Italy Unveils Record Haul of Looted Antiquities

By Povoledo, Elisabetta | International New York Times, January 22, 2015 | Go to article overview

Italy Unveils Record Haul of Looted Antiquities


Povoledo, Elisabetta, International New York Times


The objects had been found in five Swiss warehouses belonging to a Sicilian antiquities dealer, and were brought back to Italy after a long-running investigation.

The Italian authorities on Wednesday displayed for the first time a trove of more than 5,000 archaeological artifacts that had been looted from the country and were discovered more than a decade ago in Switzerland, before they could sold on the illegal antiquities market.

The objects -- black-figure and red-figure pottery, wall frescoes, marble plaques, jewelry, bronze statuettes and urns -- had been found in five Swiss warehouses belonging to a Sicilian antiquities dealer, and were returned to Italy after a long-running investigation.

"It is by far the most significant recovery in history in terms of quantity and quality," with an estimated value of more than 50 million euros, or $58 million, said Gen. Mariano I. Mossa, the chief of the cultural heritage division of the Carabinieri, Italy's national police.

The artifacts were looted by tombaroli, as the robbers of ancient graves are known, from sites throughout central and southern Italy, and date from a period stretching more than 1,000 years, from around the 8th century B.C. to the 3rd century A.D. Many are museum- quality pieces.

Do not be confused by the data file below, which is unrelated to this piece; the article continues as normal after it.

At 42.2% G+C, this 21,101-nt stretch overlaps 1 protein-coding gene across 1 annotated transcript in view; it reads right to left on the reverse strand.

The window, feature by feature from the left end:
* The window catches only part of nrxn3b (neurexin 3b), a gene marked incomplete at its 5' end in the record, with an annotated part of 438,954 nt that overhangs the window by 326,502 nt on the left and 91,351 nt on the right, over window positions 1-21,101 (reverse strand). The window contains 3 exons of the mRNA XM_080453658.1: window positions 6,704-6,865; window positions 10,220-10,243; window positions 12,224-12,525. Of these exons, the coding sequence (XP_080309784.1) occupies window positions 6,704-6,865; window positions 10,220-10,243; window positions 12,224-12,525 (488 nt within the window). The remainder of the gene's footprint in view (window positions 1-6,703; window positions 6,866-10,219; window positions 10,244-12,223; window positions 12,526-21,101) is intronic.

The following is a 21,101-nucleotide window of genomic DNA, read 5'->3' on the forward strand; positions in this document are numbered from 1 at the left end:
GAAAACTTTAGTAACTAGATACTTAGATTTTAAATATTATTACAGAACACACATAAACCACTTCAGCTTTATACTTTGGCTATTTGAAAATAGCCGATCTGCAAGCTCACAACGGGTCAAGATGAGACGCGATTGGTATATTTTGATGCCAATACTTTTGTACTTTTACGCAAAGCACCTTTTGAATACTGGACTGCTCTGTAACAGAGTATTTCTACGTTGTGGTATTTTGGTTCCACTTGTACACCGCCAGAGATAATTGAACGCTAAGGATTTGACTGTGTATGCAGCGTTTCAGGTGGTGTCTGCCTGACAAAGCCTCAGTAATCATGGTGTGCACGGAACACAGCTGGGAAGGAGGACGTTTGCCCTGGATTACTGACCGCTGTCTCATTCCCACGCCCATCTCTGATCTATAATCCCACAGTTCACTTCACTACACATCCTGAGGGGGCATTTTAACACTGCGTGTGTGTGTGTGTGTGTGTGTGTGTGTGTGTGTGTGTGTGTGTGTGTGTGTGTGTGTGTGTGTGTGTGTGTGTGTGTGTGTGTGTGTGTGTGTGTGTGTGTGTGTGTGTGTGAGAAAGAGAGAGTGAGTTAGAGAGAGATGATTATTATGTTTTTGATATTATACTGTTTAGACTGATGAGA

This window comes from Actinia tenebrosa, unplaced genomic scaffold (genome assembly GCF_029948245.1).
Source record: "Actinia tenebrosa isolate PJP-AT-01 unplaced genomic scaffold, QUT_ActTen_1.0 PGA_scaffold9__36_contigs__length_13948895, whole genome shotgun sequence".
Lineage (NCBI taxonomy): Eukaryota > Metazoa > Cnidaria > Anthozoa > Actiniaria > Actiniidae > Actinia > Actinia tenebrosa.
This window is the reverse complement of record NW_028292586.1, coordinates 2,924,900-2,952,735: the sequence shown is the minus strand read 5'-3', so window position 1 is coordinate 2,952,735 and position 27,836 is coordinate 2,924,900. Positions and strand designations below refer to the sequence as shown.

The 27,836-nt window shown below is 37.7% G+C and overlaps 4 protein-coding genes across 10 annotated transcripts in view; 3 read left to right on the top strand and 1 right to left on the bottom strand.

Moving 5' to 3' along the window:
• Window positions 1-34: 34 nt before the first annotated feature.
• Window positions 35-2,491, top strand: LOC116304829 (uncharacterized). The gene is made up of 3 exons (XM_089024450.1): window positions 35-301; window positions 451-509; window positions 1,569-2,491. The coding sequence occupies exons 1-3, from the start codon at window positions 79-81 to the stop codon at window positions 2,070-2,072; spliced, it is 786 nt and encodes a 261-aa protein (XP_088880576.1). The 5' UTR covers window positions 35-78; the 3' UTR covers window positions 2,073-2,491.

"There's a little of everything, because the people who collect artifacts in this terrifying manner are open to anything, from anywhere, and especially the south, which pays a hefty price for being archeologically rich," said Mariarosaria Barbera, the Ministry of Culture official who oversees Rome's ancient artifacts.

Seeing the objects together -- for the news conference on Wednesday they were arranged on the floor of four large rooms in the National Roman Museum -- should give cause for reflection on "the immense massacre" of Italy's archaeological heritage, Ms. …

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